In the final How to Start a Startup lecture, Sam Altman talked about the really important things startups must do after finding product-market fit.
In the beginning, it seems like everything you do leads up to launching. And after that, it may seem like it’s all leading up to product-market fit.
But the thing is, if your company is truly innovative and ambitious, you’ll never run out of big benchmarks. That’s the exciting part!
In this self-hosted final lecture of his How to Start a Startup course at Stanford, he said that once you start to hit 20-25 employees and have found product-market fit, “Your main job shifts from building a great product to building a great company and it stays there for the rest of your time. This is probably the biggest shift in being a founder.”
(For more startup advice, check out How to Start a Startup: The Book. It’s the ultimate reference guide to creating a successful tech startup.)
When you’re just powering through the first 12-24 months of your company, it’s fine if everyone reports to the founder. But once you get an office and your company starts to expand to multiple, distinct departments, you’re going to have to create a new management structure. The good news is that the best ones are simple.
First, you need to hire some senior executives. Altman said that founders often think it’s too early to do this, but when they finally do it, they wish they had done so sooner.
With executives in senior positions, you have people with more experience to take the reins in areas where you and your team may not be extremely proficient. Also, they become the people that employees report to instead of you.
Altman said, “All you need is for every employee to know who their manager is and for everyone to have exactly one manager. Every manager should know their direct reports.” With this simple system in place, there should be enough clarity to avoid any confusion.
Also, as you hire more employees, it becomes even more important to have your mission clearly stated. Altman said it’s as simple as writing down how and why you do things so new hires know your company values from the get-go. As he put it:
“You, as the founder, get to basically write the law.”
Altman has encountered several “failure cases” to avoid as your company shifts to a new management system for more employees:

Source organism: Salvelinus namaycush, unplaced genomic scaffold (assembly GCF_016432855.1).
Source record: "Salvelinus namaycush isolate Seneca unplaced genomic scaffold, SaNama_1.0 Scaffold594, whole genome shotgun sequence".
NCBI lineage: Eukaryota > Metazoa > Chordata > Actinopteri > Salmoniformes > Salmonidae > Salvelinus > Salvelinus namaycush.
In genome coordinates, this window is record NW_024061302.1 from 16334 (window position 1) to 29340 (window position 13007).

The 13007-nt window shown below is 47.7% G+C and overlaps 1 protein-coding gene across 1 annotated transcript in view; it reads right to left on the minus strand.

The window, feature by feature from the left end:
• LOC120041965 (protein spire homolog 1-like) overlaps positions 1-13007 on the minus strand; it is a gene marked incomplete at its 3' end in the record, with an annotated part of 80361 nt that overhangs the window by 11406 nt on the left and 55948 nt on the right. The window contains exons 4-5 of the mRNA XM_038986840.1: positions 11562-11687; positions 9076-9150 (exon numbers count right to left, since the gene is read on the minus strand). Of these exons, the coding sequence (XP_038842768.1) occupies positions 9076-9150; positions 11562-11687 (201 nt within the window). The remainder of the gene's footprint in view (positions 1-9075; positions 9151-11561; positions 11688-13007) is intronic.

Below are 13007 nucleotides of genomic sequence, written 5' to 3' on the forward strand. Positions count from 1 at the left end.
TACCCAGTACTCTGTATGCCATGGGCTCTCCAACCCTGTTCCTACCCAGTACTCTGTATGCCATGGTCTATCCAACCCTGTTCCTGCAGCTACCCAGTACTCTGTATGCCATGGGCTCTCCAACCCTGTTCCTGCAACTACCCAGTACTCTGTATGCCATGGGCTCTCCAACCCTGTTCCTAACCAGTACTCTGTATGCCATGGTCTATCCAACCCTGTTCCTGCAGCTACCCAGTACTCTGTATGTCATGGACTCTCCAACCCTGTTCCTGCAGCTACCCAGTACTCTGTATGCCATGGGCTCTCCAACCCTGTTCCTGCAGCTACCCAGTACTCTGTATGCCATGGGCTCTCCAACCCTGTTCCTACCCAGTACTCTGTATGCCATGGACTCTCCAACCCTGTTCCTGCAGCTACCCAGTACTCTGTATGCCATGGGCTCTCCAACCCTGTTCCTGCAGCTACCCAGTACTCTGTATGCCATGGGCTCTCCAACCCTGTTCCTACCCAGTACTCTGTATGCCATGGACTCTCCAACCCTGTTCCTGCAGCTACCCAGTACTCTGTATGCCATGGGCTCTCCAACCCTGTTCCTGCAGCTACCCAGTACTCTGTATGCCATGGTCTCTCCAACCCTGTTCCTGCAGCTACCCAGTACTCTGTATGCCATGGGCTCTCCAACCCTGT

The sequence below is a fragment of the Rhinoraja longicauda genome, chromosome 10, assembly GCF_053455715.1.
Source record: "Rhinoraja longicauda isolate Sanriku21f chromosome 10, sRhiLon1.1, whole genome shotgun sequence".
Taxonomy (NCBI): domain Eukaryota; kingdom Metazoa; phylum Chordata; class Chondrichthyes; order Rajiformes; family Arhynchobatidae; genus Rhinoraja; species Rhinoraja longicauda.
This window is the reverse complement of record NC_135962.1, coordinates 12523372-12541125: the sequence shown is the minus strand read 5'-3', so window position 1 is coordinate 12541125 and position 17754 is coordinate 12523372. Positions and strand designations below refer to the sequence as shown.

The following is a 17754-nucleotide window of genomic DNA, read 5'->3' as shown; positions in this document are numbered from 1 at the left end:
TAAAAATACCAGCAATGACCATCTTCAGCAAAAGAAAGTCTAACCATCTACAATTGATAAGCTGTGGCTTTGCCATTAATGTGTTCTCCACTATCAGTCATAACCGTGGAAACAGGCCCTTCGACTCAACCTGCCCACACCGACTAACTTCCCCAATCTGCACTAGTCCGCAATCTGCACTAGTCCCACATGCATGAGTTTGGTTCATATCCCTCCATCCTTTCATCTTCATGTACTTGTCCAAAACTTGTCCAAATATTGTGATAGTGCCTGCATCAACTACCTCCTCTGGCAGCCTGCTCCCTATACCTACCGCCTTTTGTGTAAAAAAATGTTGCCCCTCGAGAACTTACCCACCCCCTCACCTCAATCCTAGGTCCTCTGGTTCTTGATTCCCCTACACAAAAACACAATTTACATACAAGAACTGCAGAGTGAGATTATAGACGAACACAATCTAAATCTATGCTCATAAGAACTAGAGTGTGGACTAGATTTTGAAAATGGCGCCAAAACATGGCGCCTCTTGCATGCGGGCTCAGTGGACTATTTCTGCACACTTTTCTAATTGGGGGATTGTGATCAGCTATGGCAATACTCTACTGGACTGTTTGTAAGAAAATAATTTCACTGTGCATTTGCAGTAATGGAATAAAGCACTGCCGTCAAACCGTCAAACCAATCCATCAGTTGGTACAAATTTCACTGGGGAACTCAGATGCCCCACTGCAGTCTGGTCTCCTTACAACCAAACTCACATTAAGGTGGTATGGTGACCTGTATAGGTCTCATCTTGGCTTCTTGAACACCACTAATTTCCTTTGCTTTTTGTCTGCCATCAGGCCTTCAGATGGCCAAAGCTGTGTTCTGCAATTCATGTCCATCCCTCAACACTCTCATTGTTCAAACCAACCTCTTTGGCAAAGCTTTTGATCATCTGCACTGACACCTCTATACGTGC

1. Being afraid to hire senior people
As the company scales, you’re going to need senior execs, as opposed to the beginning stages where experience doesn’t matter as much. Don’t wait too long to hire because when you start to need them, you’ll really need them.
2. Going into “Hero Mode”
Founders can have a habit of what Altman called “extreme leading by example.” This can lead you to take over jobs you should be delegating. If you get stuck in “Hero Mode,” Altman said to let things fall behind a little while you look for a new hire. Don’t stay in this mode until you burn out.
3. Bad delegation
This kind of goes back to Hero Mode. Your leadership style should not be to ask someone to do research and then come back to you with information on which you base the final decision. Altman said, “That’s how most founders delegate. That does not make people feel good and it certainly doesn’t scale.” Ask people to make decisions themselves and trust them.
4. Not developing a personal productivity system
The early stages of your startup are the prime time to start deciding the best way for you to work, personally. You need to make sure you’re keeping your priorities in check while also keeping tabs on the work of your employees.
In the early days of your startup, Altman said that you don’t need to make an effort to focus on productivity because small teams are naturally more productive. But as your team grows, he said,
Featured image was taken from the video of Altman’s lecture at Stanford.